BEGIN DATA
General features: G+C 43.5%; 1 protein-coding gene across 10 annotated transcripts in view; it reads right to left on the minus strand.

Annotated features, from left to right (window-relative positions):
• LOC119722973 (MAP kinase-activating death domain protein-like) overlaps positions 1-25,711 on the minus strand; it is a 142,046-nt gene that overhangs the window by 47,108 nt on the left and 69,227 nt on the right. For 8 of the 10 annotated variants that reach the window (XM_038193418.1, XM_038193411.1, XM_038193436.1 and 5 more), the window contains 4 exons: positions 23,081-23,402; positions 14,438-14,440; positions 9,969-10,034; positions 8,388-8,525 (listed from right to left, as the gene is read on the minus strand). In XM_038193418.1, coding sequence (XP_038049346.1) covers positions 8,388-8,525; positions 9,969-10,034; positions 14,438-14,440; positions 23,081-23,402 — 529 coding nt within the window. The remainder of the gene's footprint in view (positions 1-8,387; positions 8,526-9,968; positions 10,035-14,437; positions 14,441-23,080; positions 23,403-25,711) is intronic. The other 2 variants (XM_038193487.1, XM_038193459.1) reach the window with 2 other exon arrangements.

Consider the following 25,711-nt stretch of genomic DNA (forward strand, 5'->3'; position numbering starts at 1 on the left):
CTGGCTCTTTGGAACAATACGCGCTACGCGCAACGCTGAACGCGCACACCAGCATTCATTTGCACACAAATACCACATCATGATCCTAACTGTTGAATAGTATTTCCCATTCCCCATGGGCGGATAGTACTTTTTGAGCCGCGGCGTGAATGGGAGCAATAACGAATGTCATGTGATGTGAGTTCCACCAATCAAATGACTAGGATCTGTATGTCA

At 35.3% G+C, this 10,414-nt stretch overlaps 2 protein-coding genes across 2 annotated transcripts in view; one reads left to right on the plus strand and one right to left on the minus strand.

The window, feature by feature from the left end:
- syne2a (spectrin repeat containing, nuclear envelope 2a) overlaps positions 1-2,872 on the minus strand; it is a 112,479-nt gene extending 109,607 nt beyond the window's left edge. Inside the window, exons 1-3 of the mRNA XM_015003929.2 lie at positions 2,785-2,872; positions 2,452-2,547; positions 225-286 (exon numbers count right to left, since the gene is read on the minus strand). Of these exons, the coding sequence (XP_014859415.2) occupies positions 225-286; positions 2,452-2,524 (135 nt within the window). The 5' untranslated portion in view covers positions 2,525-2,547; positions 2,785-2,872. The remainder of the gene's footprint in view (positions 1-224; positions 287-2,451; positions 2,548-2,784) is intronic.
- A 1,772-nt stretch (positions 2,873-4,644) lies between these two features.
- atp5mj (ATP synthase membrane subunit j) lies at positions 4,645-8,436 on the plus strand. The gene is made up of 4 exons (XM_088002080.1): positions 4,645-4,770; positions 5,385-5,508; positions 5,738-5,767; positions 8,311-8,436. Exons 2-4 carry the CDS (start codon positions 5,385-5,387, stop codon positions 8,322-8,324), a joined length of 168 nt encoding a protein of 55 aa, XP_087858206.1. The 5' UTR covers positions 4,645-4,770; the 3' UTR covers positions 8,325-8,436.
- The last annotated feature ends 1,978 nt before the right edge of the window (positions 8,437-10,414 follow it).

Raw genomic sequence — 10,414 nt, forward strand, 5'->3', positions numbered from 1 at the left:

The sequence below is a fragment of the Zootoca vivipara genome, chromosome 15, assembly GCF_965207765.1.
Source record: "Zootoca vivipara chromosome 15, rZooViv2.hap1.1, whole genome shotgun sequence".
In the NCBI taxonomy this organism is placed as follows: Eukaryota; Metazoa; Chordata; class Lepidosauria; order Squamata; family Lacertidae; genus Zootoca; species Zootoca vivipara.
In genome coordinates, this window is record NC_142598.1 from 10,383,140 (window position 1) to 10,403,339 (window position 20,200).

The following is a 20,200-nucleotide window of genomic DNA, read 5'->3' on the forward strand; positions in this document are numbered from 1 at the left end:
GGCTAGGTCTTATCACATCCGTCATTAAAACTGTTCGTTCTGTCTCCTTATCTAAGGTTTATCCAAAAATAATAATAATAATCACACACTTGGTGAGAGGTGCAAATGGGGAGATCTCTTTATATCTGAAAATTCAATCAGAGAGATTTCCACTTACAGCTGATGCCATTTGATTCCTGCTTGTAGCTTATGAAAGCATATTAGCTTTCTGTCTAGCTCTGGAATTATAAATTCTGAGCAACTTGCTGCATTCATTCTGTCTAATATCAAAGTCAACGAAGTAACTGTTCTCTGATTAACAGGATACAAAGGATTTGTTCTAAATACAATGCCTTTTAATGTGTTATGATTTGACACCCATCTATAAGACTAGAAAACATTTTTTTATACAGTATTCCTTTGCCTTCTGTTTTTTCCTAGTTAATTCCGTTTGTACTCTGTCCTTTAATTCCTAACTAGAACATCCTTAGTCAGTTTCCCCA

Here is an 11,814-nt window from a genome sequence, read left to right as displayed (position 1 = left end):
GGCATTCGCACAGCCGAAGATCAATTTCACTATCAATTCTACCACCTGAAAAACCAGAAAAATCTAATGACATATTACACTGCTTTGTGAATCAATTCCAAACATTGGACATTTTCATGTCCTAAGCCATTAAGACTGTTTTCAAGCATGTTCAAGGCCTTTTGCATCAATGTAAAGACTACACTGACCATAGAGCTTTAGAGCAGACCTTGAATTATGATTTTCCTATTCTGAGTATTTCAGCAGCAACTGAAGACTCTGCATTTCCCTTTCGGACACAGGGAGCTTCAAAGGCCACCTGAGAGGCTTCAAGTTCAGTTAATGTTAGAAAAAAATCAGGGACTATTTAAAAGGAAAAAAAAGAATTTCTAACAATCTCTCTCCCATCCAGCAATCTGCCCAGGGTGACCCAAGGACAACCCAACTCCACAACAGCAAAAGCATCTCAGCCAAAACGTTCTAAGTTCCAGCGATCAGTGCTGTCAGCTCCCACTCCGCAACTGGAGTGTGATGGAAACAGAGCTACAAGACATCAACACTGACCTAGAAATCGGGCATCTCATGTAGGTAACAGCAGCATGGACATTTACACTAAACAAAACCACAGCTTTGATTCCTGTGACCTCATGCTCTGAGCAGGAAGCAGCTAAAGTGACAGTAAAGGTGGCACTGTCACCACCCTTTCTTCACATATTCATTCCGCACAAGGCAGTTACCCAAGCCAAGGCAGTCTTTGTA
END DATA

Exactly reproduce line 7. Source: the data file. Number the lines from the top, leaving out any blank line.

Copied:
The window, feature by feature from the left end: